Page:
Is __ limited in ANY WAY because of a disability or health? (Added in 1969)
[Note: At one point, the interviewer explains that the health condition or disability must have a duration of three months or more.]

(Source: National Health Interview Survey questionnaire 1980.)

National Health Interview Survey Questionnaire Probes for Determining Presence of Activity Limitations, 1997-present

Age Under 5 years: Parent is asked:
“Is (child’s name) limited in the kind or amount of play activities [he/she] can do because of a physical, mental, or emotional problem?”
[Note: At one point, the interviewer explains that the physical, mental, or emotional problem must be a condition that once acquired is not cured or has a duration of three months or more.]

Age 0-18 years, Parent is asked
(1) “Does (child’s name) receive Special Education Services or Early Intervention Services?”
(2) “Is (child’s name) limited in any activities because of physical, mental, or emotional problems?”

Age 3-17: Parent is also asked:
(3) “Because of a physical, mental, or emotional problem, does (child’s name) need the help of other persons with personal care needs, such as eating, bathing, dressing, or getting around inside the home?“
(4) “Because of a health problem does (child’s name) have difficulty walking without using any special equipment?”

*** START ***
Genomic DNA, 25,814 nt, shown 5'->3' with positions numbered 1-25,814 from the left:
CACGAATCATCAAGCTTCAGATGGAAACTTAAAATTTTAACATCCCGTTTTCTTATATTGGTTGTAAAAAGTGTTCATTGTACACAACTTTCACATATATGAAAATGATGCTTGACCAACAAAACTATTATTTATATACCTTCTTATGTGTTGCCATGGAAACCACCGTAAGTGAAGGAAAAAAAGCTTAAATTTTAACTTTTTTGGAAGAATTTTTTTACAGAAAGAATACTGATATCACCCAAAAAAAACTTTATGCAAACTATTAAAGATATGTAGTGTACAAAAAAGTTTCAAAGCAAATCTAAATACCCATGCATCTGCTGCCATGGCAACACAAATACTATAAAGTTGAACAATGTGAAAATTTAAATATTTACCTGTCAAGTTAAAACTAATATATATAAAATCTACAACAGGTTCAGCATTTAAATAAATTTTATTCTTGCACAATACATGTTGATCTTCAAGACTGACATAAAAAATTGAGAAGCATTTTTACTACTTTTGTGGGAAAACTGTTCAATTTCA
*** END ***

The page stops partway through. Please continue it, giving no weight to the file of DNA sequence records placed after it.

(5) “Is (child’s name) limited in any way because of difficulty remembering or because of periods of confusion?”

(Source: National Health Interview Survey 2006.)*

As I noted above, the JAMA Commentary said: “In 1960…only 1.8% of US children and adolescents were noted by their parents to have a limitation of activity due to a health condition of more than 3 months’ duration…” The actual source for this percentage of 1.8 is an excellent 1984 paper by Paul Newacheck and colleagues in the American Journal of Publlic Health. For the subject of today’s post, the paper by Newacheck et al. is useful for two reasons: First, it has a table (Table 1) showing the year-by-year trend in per cent of children (under 17 years of age) with limitation of activity between 1960 and 1981. During that period the reported percentage increased from 1.8 to 3.8. Second, the authors examine in detail “the hypothesis that increased prevalence of activity limitations can be explained by changes in survey procedures, changes in awareness of illness, and/or changes in the size of the institutional population.” For example:

1. Prior to 1967, only those respondents who had reported a chronic condition in response to probes earlier in the interview were asked about the presence of an activity limitation.
2. Beginning in 1967, questions pertaining to activity limitation were asked of all sample persons.
3. Also beginning in 1967, activity limitation categories were read to the respondent; previously, respondents had been asked to choose an appropriate activity limitation response from a printed card.
4. Beginning in 1969, when persons responded negatively to the usual probes on activity imitation an additional question was asked: “Is __ limited in ANY WAY because of a disability or health?” It was then left to the coder to determine whether the response would be classified as an activity limitation.